The growing strength of social media channels has played a major role in the increasingly blurred line between the professional and consumer beauty markets.
Just as anyone with a smartphone is suddenly a photographer, anyone with a YouTube channel can now present themselves as a make-up artist or nail technician, regardless of whether they’ve had any training.
Our make-up feature on page 70 further explores the impact of social media on the profession and offers some advice on how to raise your profile as a skilled MUA, without resorting to the extreme looks or image retouching methods that many of the insta-famous make-up influencers use.
Elsewhere in the salon market, the biggest impact of growing internet use has probably been seen in retail sales. While competition from online channels can sometimes make in-salon retail more of a challenge, it’s a revenue stream that most manufacturers can’t afford to ignore. And of course, increased consumer recognition and loyalty for a brand can play a part in driving people into spas for treatments. So, the news this month that Darphin is pulling out of the UK spa and salon market to focus solely on retail (see page 14) has been met with some disappointment, but not necessarily surprise, by the French skincare brand’s pro accounts.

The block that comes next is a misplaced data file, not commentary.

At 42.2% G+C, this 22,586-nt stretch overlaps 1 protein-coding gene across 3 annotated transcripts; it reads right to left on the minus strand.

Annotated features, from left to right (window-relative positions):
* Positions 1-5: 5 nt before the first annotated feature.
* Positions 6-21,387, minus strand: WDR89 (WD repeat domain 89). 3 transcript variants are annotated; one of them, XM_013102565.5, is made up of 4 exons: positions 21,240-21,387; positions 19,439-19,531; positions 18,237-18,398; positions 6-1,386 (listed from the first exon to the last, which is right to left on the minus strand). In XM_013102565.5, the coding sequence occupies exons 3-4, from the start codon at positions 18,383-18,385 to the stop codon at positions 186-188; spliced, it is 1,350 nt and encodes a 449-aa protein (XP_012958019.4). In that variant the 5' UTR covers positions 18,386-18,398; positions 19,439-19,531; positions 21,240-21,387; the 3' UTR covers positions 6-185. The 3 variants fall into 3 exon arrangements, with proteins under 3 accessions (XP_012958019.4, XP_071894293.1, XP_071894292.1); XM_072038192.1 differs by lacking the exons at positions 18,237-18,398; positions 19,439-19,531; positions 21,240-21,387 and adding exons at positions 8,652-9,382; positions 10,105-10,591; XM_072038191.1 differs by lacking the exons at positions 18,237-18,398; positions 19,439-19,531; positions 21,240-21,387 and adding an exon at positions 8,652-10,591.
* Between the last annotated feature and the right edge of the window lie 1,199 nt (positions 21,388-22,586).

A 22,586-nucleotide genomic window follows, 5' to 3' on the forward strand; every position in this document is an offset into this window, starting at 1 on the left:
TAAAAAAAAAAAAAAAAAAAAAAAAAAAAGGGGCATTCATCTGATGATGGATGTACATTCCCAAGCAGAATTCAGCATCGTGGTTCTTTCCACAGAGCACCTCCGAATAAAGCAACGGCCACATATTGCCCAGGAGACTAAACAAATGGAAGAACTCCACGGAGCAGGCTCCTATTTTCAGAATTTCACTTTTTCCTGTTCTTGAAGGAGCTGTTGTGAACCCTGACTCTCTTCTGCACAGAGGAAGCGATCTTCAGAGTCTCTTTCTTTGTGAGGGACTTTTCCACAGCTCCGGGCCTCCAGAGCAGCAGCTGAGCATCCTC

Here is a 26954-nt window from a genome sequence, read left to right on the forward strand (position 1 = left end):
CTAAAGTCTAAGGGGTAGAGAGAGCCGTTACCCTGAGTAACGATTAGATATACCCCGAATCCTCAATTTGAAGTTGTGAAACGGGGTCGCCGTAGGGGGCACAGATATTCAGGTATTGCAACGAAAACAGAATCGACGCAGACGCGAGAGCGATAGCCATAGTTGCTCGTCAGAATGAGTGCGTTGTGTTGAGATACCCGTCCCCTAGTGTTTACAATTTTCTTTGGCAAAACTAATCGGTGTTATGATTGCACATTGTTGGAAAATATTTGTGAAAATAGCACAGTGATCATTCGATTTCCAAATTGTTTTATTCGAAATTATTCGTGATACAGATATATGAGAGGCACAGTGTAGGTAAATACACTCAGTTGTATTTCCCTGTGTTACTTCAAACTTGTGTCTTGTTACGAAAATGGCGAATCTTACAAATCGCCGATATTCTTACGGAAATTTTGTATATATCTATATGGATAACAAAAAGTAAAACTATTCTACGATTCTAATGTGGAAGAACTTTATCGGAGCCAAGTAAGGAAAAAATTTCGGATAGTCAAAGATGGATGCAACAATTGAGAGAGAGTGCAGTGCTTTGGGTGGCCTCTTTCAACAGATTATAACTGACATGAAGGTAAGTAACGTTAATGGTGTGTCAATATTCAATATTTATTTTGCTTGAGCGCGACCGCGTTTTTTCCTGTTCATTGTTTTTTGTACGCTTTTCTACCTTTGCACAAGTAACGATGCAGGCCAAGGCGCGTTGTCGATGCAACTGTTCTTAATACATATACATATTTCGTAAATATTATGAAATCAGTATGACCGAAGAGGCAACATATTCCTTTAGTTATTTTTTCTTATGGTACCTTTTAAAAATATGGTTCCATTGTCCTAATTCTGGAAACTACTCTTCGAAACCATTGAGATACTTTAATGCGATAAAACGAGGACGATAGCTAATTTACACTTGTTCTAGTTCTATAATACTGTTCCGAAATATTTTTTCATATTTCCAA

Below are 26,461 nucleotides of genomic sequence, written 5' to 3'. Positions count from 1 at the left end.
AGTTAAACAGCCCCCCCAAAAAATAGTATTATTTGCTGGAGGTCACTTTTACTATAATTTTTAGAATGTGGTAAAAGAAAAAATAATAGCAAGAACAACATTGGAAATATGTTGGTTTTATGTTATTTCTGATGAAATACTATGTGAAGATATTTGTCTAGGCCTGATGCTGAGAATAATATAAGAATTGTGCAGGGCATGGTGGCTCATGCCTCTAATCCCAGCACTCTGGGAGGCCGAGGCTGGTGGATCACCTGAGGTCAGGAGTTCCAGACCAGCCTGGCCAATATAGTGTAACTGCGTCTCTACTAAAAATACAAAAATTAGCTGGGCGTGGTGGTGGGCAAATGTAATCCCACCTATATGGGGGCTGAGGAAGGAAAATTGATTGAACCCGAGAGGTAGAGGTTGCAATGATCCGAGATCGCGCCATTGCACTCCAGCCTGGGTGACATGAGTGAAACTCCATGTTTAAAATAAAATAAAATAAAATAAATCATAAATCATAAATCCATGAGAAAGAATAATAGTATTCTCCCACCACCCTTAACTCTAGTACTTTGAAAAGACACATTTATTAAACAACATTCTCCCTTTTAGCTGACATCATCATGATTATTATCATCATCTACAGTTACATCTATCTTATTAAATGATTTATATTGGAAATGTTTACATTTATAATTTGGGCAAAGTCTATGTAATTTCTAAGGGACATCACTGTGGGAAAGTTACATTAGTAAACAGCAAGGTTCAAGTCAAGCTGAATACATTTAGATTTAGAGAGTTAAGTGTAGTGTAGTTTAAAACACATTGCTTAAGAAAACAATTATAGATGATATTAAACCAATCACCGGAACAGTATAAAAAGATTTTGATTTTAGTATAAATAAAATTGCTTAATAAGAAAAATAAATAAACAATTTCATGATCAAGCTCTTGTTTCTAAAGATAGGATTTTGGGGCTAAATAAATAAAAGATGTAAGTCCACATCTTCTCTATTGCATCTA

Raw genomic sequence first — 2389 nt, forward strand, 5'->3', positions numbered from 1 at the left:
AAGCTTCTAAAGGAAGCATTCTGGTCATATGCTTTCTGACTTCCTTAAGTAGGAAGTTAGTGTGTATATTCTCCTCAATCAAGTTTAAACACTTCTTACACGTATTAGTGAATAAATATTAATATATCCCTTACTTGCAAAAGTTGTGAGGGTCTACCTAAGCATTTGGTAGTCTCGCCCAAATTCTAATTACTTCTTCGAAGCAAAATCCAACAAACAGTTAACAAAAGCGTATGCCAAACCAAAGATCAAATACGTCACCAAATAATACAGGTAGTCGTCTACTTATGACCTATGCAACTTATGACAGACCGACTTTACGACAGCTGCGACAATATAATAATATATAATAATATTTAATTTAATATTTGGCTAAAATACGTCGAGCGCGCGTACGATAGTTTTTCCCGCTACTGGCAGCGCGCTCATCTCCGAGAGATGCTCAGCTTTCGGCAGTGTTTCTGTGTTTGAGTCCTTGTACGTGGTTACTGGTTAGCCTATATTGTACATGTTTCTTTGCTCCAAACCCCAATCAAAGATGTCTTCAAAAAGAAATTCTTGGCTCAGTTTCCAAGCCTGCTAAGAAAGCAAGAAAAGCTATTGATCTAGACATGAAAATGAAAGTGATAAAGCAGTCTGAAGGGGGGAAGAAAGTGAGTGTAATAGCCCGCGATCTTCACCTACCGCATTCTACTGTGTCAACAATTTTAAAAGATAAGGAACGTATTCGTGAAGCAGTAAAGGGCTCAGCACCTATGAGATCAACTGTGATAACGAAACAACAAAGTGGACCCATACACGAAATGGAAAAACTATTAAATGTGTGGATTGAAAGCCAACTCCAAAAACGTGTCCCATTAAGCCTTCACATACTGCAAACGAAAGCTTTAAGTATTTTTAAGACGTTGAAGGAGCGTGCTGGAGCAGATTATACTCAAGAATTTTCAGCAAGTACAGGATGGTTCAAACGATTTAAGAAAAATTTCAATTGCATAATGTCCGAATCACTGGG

We’ve seen many professional brands shift their focus to retail in recent years, although most have retained a foothold in salons and spas, and many will be hoping that Estée Lauder’s more radical repositioning of Darphin is not the shape of things to come.
This month, we also take a closer look at the challenges you’ve experienced in your bricks-and-mortar businesses. Our feature on page 82 revisits the three winners of our SOS Support Our Salons campaign, to find out how they’re using their prizes to transform their businesses.